What I Want You to Know is a series of reader submissions. It is an attempt to allow people to tell their personal stories, in the hopes of bringing greater compassion to the unique issues each of us face. If you would like to submit a story to this series, click here.  Today’s guest post is by written by an anonymous writer.

My husband was born with Spina Bifida. He endured many, many surgeries and doctor visits as a child, but still managed to have a normal childhood. With the support of braces on his feet, he was able to run and play like any other boy. He played football and basketball and scared the life out of his momma by jumping off stuff he shouldn’t have been. His condition progressed later on in life and is now paralyzed below the knee. He now gets around with the help of crutches and amazes me every day.

I want you to look past his physical limitations and see him for the amazing man he is. He is loving, supportive, hilarious, extremely intelligent, independent, creative and successful. Although he is sometimes limited to what he can do, he doesn’t let that stop him. He helps me around the house with as much as he can – washing dishes after I’ve cooked dinner, folding the clothes I’ve washed, or scrubbing toilets and bath tubs (Hello, dream husband!). He encourages me every day to pursue my dreams, and works hard to support our family so that I can do just that. He is an incredible example of a godly man and husband to other men around him.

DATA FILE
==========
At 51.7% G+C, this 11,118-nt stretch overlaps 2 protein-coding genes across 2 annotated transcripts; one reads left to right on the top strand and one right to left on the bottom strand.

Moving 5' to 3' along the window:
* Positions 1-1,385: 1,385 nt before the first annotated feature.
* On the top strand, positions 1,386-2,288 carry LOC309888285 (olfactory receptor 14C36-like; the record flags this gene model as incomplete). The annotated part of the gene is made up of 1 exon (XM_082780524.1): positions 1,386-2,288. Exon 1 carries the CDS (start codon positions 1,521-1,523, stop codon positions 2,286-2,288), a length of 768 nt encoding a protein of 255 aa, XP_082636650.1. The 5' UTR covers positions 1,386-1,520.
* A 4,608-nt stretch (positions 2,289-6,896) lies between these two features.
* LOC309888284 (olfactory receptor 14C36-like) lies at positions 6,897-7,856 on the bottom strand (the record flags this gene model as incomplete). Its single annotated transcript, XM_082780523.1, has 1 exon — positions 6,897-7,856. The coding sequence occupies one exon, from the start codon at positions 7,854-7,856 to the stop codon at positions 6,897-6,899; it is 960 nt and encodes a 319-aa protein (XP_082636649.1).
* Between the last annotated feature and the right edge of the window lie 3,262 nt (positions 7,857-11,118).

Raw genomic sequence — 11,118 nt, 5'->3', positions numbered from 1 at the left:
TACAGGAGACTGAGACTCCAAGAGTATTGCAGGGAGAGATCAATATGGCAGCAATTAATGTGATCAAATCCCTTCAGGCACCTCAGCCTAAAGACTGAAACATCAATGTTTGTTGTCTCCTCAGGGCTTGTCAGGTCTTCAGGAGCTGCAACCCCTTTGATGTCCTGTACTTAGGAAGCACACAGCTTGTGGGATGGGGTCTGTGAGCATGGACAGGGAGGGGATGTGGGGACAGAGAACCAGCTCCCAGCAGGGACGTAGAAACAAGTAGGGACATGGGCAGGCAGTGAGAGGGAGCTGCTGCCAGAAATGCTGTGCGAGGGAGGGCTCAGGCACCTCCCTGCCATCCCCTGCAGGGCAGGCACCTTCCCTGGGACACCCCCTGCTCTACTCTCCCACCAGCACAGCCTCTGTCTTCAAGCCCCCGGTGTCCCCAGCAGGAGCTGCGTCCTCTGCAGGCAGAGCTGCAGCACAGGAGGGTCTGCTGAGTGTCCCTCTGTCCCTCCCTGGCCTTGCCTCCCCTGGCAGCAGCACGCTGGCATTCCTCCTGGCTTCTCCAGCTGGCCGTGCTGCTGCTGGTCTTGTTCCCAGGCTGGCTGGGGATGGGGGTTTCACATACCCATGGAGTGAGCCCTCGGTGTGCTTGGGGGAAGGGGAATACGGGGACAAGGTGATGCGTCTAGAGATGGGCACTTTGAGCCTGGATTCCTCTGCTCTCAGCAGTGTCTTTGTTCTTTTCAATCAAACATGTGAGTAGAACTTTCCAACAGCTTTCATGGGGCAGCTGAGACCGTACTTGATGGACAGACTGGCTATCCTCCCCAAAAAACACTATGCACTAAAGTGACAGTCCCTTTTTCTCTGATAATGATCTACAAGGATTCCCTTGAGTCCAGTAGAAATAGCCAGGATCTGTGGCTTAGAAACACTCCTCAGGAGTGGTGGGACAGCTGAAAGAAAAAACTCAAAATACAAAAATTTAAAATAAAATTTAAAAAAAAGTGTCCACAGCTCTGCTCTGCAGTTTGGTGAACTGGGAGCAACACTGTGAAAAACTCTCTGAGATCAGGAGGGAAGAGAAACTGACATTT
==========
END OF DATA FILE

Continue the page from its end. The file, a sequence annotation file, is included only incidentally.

I want you to toss aside the assumption that because he has a physical disability, he must have a mental disability as well. I can’t tell you how many times people have looked over his head and asked me “Does he need a wheelchair?” or “Does he need help getting to his seat?”. My response is always, “I don’t know. Why don’t you ask him?”. He is fully capable of understanding you and answering your questions. He made straight A’s and was in all honors classes in high school, and graduated from college with honors. He has a great job managing the marketing department for the company he works for and does very well at it.There is no need to talk down to him or around him. I believe that these people mean well, but their assuming that he is not able to answer their question comes across as ignorance.

I want you to know that it is not always easy to be married to someone with a disability (but let’s be real – marriage in and of itself isn’t always easy!). There are things most people wouldn’t give much thought to, but we have to sit down and plan out all of the logistics- like catching a flight. Hauling our luggage and getting through security was interesting, but we’ve got our system down now. Our life looks a little bit different than most, but it is such a rich one. We work through the tough times together, and laugh through the good ones. I feel so blessed to be on this adventure with such a wonderful man.